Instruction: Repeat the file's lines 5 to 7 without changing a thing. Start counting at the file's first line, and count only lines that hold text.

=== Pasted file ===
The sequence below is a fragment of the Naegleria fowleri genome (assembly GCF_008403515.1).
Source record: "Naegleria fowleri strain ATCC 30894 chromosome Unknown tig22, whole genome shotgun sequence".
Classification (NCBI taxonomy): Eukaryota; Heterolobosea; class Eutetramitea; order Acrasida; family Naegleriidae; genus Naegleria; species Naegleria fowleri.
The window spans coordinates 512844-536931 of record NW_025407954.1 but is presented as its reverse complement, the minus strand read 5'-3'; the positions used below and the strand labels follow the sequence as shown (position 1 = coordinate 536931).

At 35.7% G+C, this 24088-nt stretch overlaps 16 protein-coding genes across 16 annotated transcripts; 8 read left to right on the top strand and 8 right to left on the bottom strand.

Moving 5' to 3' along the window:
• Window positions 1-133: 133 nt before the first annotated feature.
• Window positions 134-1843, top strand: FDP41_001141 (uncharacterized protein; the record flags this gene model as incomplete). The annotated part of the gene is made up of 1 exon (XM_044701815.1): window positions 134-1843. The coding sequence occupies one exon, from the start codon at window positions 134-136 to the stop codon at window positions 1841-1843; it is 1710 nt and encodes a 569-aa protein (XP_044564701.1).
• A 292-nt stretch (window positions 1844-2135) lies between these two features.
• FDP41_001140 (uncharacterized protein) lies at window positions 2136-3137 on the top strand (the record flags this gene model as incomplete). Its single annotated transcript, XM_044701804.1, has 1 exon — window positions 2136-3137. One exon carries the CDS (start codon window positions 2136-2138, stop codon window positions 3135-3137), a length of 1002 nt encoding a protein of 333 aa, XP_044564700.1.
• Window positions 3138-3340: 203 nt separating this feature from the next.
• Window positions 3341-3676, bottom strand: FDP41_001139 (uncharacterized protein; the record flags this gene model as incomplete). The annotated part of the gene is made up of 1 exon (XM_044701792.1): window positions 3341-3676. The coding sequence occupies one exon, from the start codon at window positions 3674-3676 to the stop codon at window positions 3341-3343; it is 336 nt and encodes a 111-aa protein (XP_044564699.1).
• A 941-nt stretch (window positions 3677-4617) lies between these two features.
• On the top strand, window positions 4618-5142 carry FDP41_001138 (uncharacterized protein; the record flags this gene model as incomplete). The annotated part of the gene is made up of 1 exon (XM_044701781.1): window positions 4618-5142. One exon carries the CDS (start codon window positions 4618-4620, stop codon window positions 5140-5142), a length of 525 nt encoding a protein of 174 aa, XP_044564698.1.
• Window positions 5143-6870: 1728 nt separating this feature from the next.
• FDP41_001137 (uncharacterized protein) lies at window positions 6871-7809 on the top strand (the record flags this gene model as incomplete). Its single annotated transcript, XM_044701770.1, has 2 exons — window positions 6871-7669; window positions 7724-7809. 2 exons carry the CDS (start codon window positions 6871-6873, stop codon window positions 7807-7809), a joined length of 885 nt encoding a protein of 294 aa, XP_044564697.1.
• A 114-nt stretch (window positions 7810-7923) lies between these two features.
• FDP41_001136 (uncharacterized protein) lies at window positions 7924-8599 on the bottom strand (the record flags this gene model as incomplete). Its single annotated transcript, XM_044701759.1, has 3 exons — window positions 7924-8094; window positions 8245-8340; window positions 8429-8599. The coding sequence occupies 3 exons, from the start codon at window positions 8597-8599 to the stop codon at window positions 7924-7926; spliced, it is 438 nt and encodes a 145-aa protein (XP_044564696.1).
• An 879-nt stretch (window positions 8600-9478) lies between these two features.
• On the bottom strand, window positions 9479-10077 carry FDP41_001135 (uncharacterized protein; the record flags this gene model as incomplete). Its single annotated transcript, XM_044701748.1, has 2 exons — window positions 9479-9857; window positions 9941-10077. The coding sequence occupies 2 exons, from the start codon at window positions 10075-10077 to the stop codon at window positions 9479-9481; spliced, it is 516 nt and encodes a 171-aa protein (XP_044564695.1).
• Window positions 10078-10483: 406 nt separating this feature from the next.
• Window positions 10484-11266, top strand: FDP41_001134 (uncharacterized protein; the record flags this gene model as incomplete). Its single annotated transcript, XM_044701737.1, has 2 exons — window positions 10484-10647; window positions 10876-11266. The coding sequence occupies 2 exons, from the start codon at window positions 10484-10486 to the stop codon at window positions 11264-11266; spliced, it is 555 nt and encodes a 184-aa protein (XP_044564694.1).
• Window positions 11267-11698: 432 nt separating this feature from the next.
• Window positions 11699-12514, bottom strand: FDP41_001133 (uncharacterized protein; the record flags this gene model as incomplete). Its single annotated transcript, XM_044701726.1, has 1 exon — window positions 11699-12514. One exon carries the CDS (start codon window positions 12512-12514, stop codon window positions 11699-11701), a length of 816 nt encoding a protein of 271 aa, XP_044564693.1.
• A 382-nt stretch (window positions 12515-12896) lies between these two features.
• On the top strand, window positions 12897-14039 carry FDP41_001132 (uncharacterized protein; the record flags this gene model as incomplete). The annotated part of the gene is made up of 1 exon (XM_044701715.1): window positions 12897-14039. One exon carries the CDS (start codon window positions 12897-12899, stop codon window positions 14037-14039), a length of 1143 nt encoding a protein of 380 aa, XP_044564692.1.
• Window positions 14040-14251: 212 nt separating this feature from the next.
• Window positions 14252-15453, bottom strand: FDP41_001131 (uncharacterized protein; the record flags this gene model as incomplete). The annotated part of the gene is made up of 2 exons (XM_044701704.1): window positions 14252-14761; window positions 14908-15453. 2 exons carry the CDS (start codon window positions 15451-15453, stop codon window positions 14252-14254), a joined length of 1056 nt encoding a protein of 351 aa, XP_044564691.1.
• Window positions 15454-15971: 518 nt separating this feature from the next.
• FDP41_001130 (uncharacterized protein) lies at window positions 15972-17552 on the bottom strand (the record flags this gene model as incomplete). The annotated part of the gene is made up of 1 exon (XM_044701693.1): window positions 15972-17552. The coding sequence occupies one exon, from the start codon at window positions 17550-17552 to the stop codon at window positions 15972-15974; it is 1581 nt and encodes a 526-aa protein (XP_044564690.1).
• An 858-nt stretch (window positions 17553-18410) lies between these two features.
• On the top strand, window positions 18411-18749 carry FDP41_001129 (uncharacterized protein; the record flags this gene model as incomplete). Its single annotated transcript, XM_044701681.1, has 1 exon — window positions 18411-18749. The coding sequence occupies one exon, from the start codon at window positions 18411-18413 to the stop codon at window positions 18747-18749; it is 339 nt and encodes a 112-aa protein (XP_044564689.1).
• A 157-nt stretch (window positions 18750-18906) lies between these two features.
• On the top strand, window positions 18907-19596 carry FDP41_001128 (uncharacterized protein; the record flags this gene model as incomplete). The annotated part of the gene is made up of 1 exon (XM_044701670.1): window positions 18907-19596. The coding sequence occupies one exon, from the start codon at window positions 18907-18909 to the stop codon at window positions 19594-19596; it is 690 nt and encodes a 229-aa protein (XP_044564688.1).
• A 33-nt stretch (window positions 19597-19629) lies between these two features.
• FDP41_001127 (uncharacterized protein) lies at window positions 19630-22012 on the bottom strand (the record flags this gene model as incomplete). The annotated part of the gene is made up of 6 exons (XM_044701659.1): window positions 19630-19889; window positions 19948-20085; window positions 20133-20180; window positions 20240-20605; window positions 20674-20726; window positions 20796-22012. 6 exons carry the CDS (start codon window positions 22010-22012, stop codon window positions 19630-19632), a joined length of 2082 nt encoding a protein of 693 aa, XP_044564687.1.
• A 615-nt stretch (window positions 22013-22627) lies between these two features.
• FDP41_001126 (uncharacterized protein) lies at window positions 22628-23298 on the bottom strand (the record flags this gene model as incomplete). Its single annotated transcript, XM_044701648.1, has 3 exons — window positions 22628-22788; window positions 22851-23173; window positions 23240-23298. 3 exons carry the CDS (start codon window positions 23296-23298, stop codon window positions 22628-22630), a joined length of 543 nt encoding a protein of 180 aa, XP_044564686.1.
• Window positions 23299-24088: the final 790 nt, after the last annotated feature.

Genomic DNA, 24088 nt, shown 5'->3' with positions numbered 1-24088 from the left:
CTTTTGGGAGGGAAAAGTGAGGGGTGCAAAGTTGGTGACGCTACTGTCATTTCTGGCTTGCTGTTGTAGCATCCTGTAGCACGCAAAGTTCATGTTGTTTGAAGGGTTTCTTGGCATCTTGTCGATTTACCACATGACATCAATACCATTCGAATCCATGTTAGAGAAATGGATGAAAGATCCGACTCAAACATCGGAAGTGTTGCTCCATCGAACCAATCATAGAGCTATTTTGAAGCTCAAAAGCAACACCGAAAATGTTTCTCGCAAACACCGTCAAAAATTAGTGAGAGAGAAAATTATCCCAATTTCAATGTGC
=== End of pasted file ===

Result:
At 35.7% G+C, this 24088-nt stretch overlaps 16 protein-coding genes across 16 annotated transcripts; 8 read left to right on the top strand and 8 right to left on the bottom strand.

Moving 5' to 3' along the window:
• Window positions 1-133: 133 nt before the first annotated feature.